Treasure(d) island

From the beginning of the kitchen design, we envisioned a kitchen island, a place to sit and drink coffee in the morning or a glass of wine while cooking at night. We initially considered the Stenstorp from Ikea, but it was both slightly too big and too much Ikea for the space. I then thought about building one myself. There’s a long, wide beam in the basement that we believe dates back to when the building was initially renovated from two single-family twins to a six-unit apartment house in 1913. I’ve had my eye on this beam, thinking I could cut it and fasten the pieces together to create a table top, but before I could finalize my plans, the perfect piece appeared.

It’s no small secret that I love Instagram. I’m a very visual person, so taking pictures throughout the day and seeing other people’s images is my favorite form of social media. I never really thought of it as a place to shop, though, but I’m starting to think that it might be the perfect way to connect with small businesses. When I was scrolling my feed the other day, I spied a wooden workbench posted by Scout Salvage, a gem of a store in Old City. They had just gotten it in, and it seemed like it would make the perfect kitchen island. I called to ask about the measurements and the price, and after work, Nik stopped in to see it in person. It really was perfect.

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Betsy, the owner of Scout Salvage, is fantastic. Not only did she insist on replacing the bottom of the drawer, which was badly warped, but she also delivered it to us. Before it arrived, I was a little worried that it would be too much wood in the room and thought about maybe painting the legs to offset that, but once it was in the space, this was out of the question. We don’t need to do anything to this piece.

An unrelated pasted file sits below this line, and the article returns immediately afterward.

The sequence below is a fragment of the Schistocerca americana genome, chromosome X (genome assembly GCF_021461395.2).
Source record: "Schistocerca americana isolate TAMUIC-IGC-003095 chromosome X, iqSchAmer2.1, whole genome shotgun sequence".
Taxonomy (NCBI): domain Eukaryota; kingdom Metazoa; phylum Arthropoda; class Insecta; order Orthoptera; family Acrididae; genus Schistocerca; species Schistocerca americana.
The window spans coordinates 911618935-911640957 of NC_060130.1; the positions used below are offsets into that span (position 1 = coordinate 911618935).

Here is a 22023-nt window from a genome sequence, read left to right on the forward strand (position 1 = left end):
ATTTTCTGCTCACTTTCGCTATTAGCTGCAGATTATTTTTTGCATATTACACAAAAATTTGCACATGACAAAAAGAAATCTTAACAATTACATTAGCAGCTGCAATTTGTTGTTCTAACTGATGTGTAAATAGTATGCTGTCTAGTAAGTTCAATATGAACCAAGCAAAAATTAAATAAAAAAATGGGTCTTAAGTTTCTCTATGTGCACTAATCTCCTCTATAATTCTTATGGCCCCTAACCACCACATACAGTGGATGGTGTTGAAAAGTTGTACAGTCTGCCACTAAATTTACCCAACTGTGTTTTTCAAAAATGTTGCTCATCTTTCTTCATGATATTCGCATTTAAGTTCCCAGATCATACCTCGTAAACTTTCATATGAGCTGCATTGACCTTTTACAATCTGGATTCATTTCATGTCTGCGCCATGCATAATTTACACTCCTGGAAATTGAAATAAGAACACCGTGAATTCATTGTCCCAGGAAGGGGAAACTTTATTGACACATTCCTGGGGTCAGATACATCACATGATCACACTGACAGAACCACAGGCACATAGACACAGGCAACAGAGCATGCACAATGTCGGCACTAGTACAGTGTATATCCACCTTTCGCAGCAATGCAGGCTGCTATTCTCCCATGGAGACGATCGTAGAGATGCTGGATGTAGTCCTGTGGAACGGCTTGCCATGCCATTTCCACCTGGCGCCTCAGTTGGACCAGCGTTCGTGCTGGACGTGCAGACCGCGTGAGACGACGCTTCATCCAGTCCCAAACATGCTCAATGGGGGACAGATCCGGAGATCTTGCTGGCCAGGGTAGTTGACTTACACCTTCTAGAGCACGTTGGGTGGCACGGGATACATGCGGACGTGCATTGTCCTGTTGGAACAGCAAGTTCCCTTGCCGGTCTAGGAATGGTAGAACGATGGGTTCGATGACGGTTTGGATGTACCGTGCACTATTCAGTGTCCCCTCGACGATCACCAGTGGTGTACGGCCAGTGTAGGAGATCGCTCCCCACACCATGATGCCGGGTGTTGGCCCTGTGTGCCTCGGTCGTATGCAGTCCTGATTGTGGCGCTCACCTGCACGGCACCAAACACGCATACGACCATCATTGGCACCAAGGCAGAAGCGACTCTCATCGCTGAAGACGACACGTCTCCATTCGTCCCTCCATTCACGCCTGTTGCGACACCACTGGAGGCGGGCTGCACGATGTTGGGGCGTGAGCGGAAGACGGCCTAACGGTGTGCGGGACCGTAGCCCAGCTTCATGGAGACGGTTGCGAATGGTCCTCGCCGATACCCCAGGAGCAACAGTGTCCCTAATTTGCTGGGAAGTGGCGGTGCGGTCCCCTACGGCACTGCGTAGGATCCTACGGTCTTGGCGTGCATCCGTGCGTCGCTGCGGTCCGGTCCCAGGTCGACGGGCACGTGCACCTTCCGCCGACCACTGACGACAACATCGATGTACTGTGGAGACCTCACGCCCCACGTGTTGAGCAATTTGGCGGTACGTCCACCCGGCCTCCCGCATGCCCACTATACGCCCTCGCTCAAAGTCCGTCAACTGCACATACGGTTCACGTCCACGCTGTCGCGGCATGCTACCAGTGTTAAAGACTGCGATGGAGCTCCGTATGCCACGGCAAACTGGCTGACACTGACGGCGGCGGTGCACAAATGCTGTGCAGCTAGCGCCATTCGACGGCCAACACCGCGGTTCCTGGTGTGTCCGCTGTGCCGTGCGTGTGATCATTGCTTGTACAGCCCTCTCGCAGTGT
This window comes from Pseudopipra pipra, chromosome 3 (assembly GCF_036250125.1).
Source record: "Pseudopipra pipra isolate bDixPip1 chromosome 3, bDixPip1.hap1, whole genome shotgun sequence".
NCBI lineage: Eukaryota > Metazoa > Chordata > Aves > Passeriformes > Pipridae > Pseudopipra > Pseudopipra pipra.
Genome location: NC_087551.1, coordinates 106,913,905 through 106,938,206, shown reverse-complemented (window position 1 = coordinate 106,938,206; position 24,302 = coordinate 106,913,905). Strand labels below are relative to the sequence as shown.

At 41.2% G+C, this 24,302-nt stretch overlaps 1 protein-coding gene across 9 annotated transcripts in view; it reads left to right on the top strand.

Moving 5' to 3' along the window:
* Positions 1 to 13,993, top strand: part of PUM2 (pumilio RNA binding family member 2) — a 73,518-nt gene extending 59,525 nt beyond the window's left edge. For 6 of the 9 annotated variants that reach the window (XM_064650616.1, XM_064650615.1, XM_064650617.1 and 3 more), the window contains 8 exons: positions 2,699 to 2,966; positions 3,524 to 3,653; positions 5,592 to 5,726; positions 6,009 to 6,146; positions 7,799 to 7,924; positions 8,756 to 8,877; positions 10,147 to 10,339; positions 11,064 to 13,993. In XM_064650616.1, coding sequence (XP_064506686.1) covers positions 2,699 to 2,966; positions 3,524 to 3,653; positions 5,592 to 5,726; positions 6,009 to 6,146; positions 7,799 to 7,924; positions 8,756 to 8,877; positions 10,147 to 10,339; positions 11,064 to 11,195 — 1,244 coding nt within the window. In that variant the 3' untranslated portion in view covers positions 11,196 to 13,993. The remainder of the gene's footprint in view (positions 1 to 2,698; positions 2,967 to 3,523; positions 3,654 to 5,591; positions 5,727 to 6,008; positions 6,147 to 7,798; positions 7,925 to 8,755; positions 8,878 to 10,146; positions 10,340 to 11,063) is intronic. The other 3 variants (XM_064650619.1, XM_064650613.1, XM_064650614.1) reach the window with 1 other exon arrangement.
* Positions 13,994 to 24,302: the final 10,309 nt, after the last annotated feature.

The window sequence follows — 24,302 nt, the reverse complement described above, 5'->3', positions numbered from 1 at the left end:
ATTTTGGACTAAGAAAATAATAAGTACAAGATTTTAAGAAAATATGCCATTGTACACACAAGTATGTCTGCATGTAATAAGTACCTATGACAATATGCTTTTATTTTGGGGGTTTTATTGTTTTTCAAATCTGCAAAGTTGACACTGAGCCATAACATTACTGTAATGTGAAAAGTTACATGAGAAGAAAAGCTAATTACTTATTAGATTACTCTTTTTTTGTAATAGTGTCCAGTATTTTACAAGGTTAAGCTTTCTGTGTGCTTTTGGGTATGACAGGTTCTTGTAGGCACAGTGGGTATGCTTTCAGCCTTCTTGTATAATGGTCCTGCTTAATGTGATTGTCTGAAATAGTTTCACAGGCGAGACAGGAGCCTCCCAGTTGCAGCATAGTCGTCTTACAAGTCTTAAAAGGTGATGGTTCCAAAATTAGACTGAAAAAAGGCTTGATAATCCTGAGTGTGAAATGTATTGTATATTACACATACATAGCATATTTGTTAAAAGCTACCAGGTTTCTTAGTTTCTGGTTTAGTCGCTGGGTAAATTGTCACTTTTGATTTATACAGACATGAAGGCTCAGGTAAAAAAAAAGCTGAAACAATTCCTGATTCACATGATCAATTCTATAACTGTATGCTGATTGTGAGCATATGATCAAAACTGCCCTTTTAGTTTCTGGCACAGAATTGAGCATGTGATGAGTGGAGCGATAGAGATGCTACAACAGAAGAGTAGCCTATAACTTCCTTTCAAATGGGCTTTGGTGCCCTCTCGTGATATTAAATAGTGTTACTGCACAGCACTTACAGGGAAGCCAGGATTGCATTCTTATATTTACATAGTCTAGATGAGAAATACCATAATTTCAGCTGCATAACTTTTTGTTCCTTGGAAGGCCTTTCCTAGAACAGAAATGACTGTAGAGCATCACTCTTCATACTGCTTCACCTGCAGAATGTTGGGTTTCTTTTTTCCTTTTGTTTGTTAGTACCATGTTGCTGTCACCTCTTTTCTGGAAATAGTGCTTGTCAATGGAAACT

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We know that it came from a farm in Lancaster, and it’s clear that it was a very utilitarian piece. The joints are simple, and it’s all about the function. Even the drawer knob was hewn from a piece of bark.

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There are gouges and grooves along the surface. Whomever used it was not shy about cutting directly on the surface, and the patina of age is nothing you could fabricate. The surface has been oiled, but not sealed, and we have no intention of doing so.

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I love the contrast of materials in the room; the sleek cabinets and glass, the polished marble, and the refined wood counters against the rough aged wood.

20140316-123048.jpgThe one alteration we will make is to remove one of the bottom shelves so that we can tuck stools underneath. Now we just need to find the perfect stools.

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After a few days of treating the kitchen with kid gloves, we’ve finally started living in it. We put our things in the drawers, we’ve made dinner and drank coffee. And the other night, after mentioning to a dozen people that they should really stop by and see the kitchen, we accidentally had a small party on our hands. The island was delivered just as the evening began, and we put it right to work. A few whiskeys in, the room was finally just a beautiful space that we could fully inhabit.

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It was the best feeling in the world to fill this space that we love with the people (and canine) that we love.

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8 comments

    1. Thank you!! I love it so much.

  1. Thank you for this lovley post, and your kind words. The peice is perfect for your beautiful kitchen and it coudn’t have found a better home. I am so happy you like it!

  2. That’s gorgeous! What a great addition to your kitchen πŸ™‚

    1. Thank you! I felt so lucky to find it, it really completes the room.

  3. Love it. It completes your kitchen! Who would have thought Instagram would bring you to it.

    1. I know! Usually I just go there for the cute pictures of dogs! πŸ™‚

  4. […] an Instagram notification from Betsy at Scout Salvage, the Philly proprietress behind our gorgeous workbench kitchen island. She’d picked up two industrial stools that she thought would be a perfect complement to the […]

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